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Luminous Color

On Joan Gold's love affair with shade and tint



I'd recognize Joan Gold anywhere -- her paintings that is. I only met her for the first time last week to interview her for this article, but I have been looking at her paintings for more than 10 years now, and they are very distinctive. Mostly it's the colors. Some artists have a particular “palette,” colors that they are drawn to and that they use again and again. This is the case for Joan.

“There are colors that are easy for me, and there are colors that are more difficult,” she explains, “and I try to force myself to use the difficult ones and I always go back to the easy ones.” Yellows, greens and blues are the ones that take center stage in most or all of her work. “What's really hard for me is red.” This is not to say that red does not make an appearance in her work, but it does play a more minor role.

It's also the way that she uses color, building with it until she achieves her goal of “luminous color.” Luminous is a word she used more than once while I was talking to her, so I knew it was a word that meant a lot. Color and the way light is reflected in and through color are the focus of her paintings.

There is an architecture to color and we are all familiar with the basics of it. If you know the three primary colors and what colors you get when you mix any two, then you've got the first step. But it continues on from there, as each color affects another, and there are thousands of hues that we see everyday. Have you ever looked at a forested hillside and tried to count the number of shades of green?

And if you've ever tried to recreate the color of human skin with “peach” from your coloring box and found it lacking, you know that there is much more complexity to that color than one crayon can ever match. The way different colors look when they are near each other is another part of the structure. Some colors clash, others sit together quietly, some colors vibrate when they are placed next to each other.

The limitless choices and nuances of color are often a driving force for artists, but for Joan Gold, it is her primary concern. Her current show at the First Street Gallery in Eureka is called Sanctuary -- it is her attempt to introduce us to the warm and safe haven she creates for herself in her studio. The walls there are covered with rectangular panels, grouped in threes, fours or dozens, all filled with color.

In her studio, the panels are the building blocks she uses to build her colors. Paints can be layered to achieve colors, and those colors can be scanned, manipulated in her computer, printed out and used again in other ways. Parts of panels can be collaged onto others. There really is no end to the possibilities, and not enough time in one life to explore them all, although she is doing her best.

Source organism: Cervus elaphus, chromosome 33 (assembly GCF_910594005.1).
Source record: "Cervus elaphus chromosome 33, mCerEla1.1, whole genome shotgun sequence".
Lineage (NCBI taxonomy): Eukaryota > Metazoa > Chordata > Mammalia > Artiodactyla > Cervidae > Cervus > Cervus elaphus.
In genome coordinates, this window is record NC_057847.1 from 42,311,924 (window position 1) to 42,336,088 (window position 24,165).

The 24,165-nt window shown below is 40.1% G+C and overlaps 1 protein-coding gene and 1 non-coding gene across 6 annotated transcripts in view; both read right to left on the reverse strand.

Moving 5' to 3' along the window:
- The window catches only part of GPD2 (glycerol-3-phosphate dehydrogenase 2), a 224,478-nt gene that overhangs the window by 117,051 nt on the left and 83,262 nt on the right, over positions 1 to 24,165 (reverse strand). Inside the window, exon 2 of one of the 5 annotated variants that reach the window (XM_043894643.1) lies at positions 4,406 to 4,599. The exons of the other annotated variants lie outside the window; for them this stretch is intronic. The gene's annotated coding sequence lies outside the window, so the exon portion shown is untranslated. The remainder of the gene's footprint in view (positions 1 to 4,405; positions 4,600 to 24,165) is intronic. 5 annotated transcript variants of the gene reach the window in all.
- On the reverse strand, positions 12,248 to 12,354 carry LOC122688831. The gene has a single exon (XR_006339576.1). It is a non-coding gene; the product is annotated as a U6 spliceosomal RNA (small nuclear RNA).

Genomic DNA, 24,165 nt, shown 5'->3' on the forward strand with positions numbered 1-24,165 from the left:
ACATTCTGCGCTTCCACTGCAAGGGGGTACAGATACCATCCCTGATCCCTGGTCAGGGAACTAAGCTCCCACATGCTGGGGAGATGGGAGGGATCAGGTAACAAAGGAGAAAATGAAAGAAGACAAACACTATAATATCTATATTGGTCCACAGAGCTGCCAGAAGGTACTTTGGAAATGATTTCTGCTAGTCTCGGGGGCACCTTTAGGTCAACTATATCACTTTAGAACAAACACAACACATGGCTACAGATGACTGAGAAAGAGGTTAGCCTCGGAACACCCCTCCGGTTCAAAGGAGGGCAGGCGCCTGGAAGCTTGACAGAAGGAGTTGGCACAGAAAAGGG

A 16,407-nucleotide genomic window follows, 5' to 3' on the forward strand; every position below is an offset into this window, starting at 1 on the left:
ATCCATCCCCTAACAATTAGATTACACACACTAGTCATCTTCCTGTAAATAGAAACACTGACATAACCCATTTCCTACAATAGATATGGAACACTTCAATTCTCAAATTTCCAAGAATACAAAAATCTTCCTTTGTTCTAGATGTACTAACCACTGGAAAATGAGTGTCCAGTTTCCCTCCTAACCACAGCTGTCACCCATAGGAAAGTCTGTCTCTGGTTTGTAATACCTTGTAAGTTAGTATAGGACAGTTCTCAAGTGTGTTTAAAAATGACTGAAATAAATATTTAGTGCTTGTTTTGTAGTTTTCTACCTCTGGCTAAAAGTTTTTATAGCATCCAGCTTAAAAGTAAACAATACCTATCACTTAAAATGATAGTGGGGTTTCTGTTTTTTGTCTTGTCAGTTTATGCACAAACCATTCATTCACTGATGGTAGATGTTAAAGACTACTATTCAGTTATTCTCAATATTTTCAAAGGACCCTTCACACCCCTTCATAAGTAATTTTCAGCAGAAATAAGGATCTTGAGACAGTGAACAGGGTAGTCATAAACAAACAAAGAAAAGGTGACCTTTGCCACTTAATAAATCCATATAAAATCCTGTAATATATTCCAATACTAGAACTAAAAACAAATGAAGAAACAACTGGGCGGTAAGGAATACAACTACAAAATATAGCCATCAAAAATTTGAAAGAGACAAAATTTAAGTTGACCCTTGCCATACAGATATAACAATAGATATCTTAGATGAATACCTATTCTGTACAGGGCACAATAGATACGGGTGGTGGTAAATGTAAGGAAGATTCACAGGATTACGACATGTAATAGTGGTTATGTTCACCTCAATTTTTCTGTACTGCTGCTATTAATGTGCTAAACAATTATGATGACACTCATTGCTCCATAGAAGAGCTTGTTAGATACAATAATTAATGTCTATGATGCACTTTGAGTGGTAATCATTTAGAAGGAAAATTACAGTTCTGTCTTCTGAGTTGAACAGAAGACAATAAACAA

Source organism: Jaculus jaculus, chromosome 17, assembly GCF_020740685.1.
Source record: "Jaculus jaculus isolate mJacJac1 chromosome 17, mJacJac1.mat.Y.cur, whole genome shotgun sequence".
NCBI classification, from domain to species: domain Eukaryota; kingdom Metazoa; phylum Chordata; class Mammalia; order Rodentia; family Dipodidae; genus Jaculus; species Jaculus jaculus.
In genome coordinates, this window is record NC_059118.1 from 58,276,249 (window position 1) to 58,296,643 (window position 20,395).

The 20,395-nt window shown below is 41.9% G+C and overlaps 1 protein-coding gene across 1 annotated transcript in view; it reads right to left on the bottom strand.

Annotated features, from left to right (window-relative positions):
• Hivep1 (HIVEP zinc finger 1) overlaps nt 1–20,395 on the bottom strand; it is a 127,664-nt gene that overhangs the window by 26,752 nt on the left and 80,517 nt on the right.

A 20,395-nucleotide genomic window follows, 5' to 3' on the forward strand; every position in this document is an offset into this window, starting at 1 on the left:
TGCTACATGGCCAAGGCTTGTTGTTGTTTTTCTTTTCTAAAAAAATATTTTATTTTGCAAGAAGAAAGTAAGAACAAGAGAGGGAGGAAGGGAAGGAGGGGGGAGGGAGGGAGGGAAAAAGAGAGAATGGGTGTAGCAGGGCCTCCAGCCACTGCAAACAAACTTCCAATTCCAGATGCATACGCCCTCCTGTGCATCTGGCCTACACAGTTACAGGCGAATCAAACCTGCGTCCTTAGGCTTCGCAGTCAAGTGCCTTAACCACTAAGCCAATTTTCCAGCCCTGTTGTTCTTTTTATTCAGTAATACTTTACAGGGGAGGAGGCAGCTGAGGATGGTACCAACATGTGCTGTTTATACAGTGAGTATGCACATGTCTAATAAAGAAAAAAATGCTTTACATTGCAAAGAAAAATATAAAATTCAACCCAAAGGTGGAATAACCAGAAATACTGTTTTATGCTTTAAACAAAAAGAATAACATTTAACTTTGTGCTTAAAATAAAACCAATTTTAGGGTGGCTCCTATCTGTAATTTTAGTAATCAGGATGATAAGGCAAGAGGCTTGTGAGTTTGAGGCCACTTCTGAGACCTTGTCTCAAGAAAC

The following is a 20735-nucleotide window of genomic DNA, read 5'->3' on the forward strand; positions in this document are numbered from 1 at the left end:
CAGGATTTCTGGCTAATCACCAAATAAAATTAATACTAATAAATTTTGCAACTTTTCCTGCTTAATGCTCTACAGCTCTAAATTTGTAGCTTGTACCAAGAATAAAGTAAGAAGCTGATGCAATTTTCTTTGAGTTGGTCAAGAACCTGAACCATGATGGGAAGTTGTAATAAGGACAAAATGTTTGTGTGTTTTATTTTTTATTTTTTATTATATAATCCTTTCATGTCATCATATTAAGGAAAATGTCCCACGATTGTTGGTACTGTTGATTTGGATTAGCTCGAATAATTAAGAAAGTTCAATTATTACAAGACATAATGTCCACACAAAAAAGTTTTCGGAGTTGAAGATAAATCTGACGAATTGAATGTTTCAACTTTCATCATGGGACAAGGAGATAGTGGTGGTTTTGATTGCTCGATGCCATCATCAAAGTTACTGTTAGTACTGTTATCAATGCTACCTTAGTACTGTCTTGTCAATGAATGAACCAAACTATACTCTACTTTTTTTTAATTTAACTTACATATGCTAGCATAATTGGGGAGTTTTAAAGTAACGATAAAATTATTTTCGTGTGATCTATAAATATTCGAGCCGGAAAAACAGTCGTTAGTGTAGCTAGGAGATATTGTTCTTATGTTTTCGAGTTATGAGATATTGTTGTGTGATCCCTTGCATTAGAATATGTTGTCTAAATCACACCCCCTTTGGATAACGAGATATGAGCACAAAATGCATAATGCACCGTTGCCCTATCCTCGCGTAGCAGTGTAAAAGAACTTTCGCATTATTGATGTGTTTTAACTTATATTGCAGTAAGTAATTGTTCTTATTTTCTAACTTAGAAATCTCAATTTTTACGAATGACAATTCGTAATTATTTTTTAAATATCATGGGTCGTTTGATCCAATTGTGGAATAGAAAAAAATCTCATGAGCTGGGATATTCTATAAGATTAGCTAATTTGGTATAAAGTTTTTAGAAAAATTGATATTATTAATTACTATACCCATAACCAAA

Computer technology has opened up a whole new array of opportunities, and she has diligently set herself to the task of mastering the various software programs and electronic devices to find out what they can add to her work. She has recently begun to incorporate lines in her work, drawing on the layers of color. This she does mindfully, careful not to distract the viewer from the color, but to enhance the experience of it.

To get the most out of Joan Gold's work, you have to allow yourself to enjoy it fully with no complications. Art is not obligated to carry weighty meaning, moral or story. Much of it does, and that's fine. View that artwork with your mind set to interpret symbols and understand story lines. But this art is not like that -- it is purely a visual experience. It is the glory and wonder of rich color with no attachment to human history (or as little attachment to it as possible).

Consider that the emphasis on “meaning” in art is a relatively new and typically American approach. It stems from our devotion to an end product. “What does this do?” is the question by which many Americans judge the value of anything, including art. If it doesn't have a specific purpose or fulfill a goal, than it is not as valuable. The idea that something could be valuable merely for its capacity to please, to soothe, to be enjoyed, rubs our work ethic the wrong way.

Work comes first; if there is time left over, we can play. And play is the privilege of those who worked hard to earn it. And work focused on the creation of beauty or enjoyment, is tantamount to play.

Joan puts in several hours a day, most days of the year, working toward the achievement of a certain quality of light and color, and developing ever new ways of producing it. She has an admirable work ethic, but it's all devoted to the attainment of beauty. In her words, “The painting is done when it satisfies me.” Now there's a nerve -- she's not even concerned with satisfying us, she's satisfying herself!

Joan Gold's work can be seen at the First Street Gallery, 422 First Street in Eureka, through Aug. 10. There will be an Arts Alive! reception there on Saturday, Aug. 2, from 6-9 p.m. You can also find out more about her at her website,


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